There are those on your committee who wish only to do the bidding of their financial paymasters, and they are doing this by creating diagnoses such as ‘CSSD’ which will allow insurance companies and Government agencies to deny the claims of the genuinely sick and disabled. I urge the rest of the committee members not to allow them to do this, and to remain faithful to the objectives of WHO classifications as an excellent source of unbiased medical knowledge for the guidance of medical practitioners across the world.

Please do not let the DSM – and by implication the WHO classifications – become the vehicle of Governments and insurance companies to get their financial needs met.

I urge the committee to see past the claim that: a ‘diagnosis of CSSD could be applied to any patient with any diagnosis’. In clinical practice, as well as in your own discussions, it is already clear that this ‘diagnosis’ would be applied far more readily to patients already vilified for having conditions for which there is no objective medical test, eg: IBS, ME/CFS, FM, Gulf War Syndrome, interstitial cystitis, long-term pain and others. I urge the committee to examine the level of medical research funding dedicated to these conditions: they will find that funding for biomedical research has been restricted to bare, minimal levels for the past thirty years, which goes a long way toward explaining why there are no differential medical tests for these conditions yet. The solution is more and better biomedical research, not to create a new ‘bucket’ classification to financially manage-away these conditions.

I urge the committee to consider the consequences of moving too fast to approve a classification which is likely to be immediately pejorative to patients. The inclusion of ‘CSSD’ as a possibility for diagnosis will tap into the already hysterical media and ‘biopsychosocial’ research claims and pronouncements about these misunderstood and underestimated conditions.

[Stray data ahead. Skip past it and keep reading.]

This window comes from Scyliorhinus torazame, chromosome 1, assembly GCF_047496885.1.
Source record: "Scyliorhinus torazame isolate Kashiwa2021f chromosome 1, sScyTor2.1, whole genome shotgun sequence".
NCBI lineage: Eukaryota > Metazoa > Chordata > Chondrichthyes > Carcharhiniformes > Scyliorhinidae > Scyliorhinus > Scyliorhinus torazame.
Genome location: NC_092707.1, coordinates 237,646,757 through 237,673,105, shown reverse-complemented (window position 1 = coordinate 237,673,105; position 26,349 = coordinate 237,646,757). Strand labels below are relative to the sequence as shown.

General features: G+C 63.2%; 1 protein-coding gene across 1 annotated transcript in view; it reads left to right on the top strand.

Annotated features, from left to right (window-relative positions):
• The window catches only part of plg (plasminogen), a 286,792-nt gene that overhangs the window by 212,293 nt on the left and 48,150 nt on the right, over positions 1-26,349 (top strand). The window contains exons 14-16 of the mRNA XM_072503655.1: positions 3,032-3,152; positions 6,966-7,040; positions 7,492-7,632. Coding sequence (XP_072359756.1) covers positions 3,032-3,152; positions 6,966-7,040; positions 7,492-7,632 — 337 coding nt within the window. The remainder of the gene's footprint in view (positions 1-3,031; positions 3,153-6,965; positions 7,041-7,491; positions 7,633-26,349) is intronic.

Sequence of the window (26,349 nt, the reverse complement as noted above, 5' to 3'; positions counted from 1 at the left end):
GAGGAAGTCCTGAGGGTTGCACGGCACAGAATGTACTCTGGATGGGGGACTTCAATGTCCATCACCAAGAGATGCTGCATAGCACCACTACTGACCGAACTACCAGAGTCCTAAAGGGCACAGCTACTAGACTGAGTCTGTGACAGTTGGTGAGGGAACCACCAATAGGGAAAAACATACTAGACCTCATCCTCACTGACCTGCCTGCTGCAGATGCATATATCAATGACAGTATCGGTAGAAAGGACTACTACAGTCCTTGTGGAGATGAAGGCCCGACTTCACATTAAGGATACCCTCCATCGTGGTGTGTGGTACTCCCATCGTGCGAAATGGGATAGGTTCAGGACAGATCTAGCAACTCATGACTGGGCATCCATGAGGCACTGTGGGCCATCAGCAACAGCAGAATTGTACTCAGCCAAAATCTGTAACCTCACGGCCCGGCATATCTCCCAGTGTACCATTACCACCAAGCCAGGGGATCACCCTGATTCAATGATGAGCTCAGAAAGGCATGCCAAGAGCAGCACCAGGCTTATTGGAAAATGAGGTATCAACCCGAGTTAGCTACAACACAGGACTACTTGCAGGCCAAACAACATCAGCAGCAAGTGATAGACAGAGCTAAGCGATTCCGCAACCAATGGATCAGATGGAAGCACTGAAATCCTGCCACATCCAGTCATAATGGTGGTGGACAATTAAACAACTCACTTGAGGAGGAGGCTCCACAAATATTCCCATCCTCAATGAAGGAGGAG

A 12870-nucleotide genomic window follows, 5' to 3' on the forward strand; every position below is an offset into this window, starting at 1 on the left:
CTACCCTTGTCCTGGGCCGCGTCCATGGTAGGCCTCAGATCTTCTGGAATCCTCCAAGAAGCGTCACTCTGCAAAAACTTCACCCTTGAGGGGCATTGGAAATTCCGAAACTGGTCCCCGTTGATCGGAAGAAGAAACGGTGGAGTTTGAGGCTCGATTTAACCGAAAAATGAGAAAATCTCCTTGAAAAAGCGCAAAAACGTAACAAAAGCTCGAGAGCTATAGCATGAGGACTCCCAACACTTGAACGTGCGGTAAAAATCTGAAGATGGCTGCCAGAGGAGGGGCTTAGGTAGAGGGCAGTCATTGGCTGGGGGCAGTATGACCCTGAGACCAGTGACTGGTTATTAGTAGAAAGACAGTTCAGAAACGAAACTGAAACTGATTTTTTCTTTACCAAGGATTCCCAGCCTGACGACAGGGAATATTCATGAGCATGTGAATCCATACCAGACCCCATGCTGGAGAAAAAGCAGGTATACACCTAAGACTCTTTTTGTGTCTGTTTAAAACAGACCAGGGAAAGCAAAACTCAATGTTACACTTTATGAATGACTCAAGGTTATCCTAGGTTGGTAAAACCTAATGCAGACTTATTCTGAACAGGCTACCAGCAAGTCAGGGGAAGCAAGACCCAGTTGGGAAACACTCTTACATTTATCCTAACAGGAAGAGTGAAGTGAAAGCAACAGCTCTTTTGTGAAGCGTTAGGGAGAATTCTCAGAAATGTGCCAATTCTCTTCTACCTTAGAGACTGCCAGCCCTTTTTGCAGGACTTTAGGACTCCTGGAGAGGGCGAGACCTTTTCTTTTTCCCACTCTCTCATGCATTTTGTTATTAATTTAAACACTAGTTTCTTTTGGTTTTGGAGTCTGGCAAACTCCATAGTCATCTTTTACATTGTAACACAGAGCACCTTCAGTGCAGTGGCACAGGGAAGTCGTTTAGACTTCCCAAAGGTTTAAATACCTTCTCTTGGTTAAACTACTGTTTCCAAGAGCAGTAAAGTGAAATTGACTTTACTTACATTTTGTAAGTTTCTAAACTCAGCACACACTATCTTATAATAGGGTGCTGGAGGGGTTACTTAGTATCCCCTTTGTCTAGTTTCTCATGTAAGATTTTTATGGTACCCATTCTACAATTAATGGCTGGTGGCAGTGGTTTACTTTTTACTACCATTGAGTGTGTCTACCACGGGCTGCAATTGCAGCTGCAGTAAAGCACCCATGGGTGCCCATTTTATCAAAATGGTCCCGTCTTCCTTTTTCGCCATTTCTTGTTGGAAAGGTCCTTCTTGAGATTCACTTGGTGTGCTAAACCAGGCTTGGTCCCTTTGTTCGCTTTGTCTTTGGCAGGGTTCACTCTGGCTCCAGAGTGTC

The consequences – unintended by those whose moral conscience on DSM-5 is clear, and jauntily dismissed by those for whom recognition of these conditions would be financially and politically injurious – are likely to be catastrophic. They include: sceptical medical practitioners who will increasingly believe that it is OK not to test and treat, nor to provide appropriate care, nor to support disability benefit claims; and insurance companies who continue to charge huge premiums and would (with CSSD in place) be free to dismiss valid claims for some of the sickest people they serve.

Not only is this not an appropriate route to management or cure for such patients, but the consequences will quickly spiral into poverty, physical distress and in some cases preventable death.

Even if a patient should subsequently recover, the stigma of a mental health diagnosis is likely to legislate against the possibility of future employment and full reconstruction of a career at pre-illness levels. Thus it would have a direct economic effect on both the individual and the economy.

How much is CSSD really about the management of sickness and disability in patients by doctors and health service professionals, and how much is it the product of financial machinations by insurance companies and Governments seeking to minimise liability for medical care and disability?

While there is such a dearth of properly-conducted research (by non-partisan medical scientists) into the medical validity, applicability and usefulness of CSSD as a diagnosis; and while the likelihood of rushing into including it is likely to have such potentially dire consequences for patients (and, through effects on reputation and liability, also for medical practitioners) I request and appeal for CSSD to be omitted from the DSM-5.

Yours sincerely

Caroline Davis

Patient, advocate

  

Second DSM-5 public review of draft criteria

The closing date for comments in the second DSM-5 public review has been extended to July 15.

Register to submit feedback via the DSM-5 Development website here: http://tinyurl.com/Somatic-Symptom-Disorders

Once registered, log in with username and password and go to page: http://tinyurl.com/DSM-5-CSSD

Copies of this year’s submissions are being collated here: http://wp.me/PKrrB-19a